The recent national college admissions scandal has placed intense scrutiny on college admissions consultants and families that come from “privileged” backgrounds. As an independent educational consultant, parent, and first-generation college student from a low-income background, I’ve had the opportunity to gain perspectives from different angles.
Thought #1: William Singer was a Bernie Madoff, not an educational consultant
The “college consultant” in question was no more an educational consultant than Bernie Madoff was a financial advisor. They are both scam artists who preyed on others’ aspirations and desperation. What’s worse is we are still reading about “educational consultants” who are being questioned as experts in the media when their own practices are bordering on unethical with their students.
Ethical educational consultants guide students to figure out if college is right for them, help them identify and demonstrate their best qualities, and match them with schools that are not only a fit for them academically and personally, but also financially. Let’s not crucify the work that is really being done, because of some really shameful individuals.
Thought #2: College Donations are a Necessary Evil for Better or Worse
One of my clients told me, “My first college consultant encouraged my parents to make a donation to the school to help me get in. My parents and I were totally against this and refused to do it. I wanted to get in on my own.”
Conversations like this rock my world, because it's hard to believe that someone else in my industry would recommend something like that. But the truth is, it's not illegal--just borderline unethical.
On the flip side, I have learned through my work that students who donate or identify as “full-pay” on their applications do have a slight edge. Colleges need a “full-pay” student to balance out a “scholarship” student. College admissions aren’t proud of this and often remind educational consultants to encourage our “need” students to apply early to not only increase their chance of receiving money but also for admissions. At the same time, I will admit, my “privileged” clients do leverage this by identifying themselves as “not applying for financial aid” to increase their chances of being accepted.
This is going to be an unpopular opinion, but as the first student in my family to go to college, whose parents were a cook and nanny, I wouldn’t have been able to go to college in the first place without other people’s generous donations. Donations to the college or university are necessary--just not to someone’s individual pocket, as in the case of the college admissions scandal.
Donations are crucial because as much as I feel like the middle class gets the short end of the stick in all of this, students that come from low-income, less-educated backgrounds see the most benefit from attending elite colleges and universities. Having experienced it first-hand and personally met my donors, I know I would not have had the opportunities I had inside and outside of the classroom had I not attended an elite university, such as interning with a Fortune 100 company or studying abroad.
Thought #3: Colleges are Not As Unethical as the Scandal is Making them out to be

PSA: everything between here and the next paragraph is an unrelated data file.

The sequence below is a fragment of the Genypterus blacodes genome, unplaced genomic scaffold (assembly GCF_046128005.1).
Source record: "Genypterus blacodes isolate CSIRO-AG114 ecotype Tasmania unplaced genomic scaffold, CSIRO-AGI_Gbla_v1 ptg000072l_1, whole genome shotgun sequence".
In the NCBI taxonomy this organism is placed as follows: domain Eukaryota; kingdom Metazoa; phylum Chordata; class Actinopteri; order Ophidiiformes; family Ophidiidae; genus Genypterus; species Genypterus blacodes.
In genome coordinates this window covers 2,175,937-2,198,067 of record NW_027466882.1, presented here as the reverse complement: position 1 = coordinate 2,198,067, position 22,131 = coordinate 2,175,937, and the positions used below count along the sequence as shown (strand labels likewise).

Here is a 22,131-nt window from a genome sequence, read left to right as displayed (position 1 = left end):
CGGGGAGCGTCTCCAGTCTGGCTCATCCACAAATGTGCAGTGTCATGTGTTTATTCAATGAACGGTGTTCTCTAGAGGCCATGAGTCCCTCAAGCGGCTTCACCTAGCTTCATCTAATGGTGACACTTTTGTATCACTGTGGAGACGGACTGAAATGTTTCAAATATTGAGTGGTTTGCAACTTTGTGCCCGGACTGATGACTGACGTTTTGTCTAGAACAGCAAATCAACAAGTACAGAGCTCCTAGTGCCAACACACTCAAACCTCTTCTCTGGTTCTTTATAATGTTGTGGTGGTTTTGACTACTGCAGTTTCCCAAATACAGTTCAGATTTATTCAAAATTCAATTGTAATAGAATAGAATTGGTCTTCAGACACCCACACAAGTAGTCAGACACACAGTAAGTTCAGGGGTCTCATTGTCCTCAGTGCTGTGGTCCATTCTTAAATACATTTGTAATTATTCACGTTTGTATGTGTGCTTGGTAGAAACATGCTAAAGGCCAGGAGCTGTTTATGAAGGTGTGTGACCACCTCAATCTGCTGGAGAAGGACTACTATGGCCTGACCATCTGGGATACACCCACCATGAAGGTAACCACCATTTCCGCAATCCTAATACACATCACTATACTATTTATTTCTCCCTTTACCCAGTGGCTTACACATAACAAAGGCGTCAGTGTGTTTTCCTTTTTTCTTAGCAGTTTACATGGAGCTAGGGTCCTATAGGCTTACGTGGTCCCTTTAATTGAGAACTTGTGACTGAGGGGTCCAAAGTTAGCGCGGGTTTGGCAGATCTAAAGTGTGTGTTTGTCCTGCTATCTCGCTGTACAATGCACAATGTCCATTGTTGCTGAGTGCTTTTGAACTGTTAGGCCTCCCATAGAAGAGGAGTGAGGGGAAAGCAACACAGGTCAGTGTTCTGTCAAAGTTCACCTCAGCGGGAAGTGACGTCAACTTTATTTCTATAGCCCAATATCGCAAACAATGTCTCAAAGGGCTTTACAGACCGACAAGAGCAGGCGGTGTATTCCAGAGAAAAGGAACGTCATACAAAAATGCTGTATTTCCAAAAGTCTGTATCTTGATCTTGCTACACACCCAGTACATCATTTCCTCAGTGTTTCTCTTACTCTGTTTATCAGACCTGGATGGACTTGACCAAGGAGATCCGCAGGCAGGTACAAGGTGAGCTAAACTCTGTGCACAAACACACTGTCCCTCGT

Having worked both in an athletic office and having helped student athletes apply for elite colleges and universities, I can tell you that what is being publicized does not happen at most schools. While working with a student who was being recruited for an athletic team at a top 10 university, I appreciated how the coach would say that “the review went smoothly with admissions” or how it was “likely” they would be admitted, but that it was never guaranteed, because the truth is, the decision isn’t up to the coach. It’s up to admissions.
From placing prospective students whose questionnaires indicated that their scores did not meet the threshold in a no-follow-up pile to hearing my classmate’s story of receiving a call from the admissions office about how they wouldn’t be able to accept his younger sibling despite his generous donations, I’ve personally witnessed universities stand their ground when it comes to academic expectations in the admissions process.
Thought #4: There’s Still an Army of Us Fighting the Good Fight in College Admissions
While it is not being publicized in the media right now, college admissions, high school counselors, and independent educational consultants are trying to work together to fight the good fight of increasing access and opportunities for students. When I visited Yale last summer, they talked about the students who came from the rural mid-west who were the first in their family of farmers to attend college. Many elite colleges shared how 25% of the students accepted were first-generation students.
While there is a small percentage of independent educational consultants who charge an obscene amount of money for their services, the majority of us charge a fraction of what is being publicized and also take on pro-bono clients, because we also want to level the playing field for those who are most disadvantaged.
Truth is, admissions may never be “fair.” However, there is a great deal of work being done to try to level the playing field...and sometimes it requires actions that can be seen as “unfair.” What we can do as parents though is help empower our teens throughout the process and help give them the best chance they can at a system whose improvements are still in progress.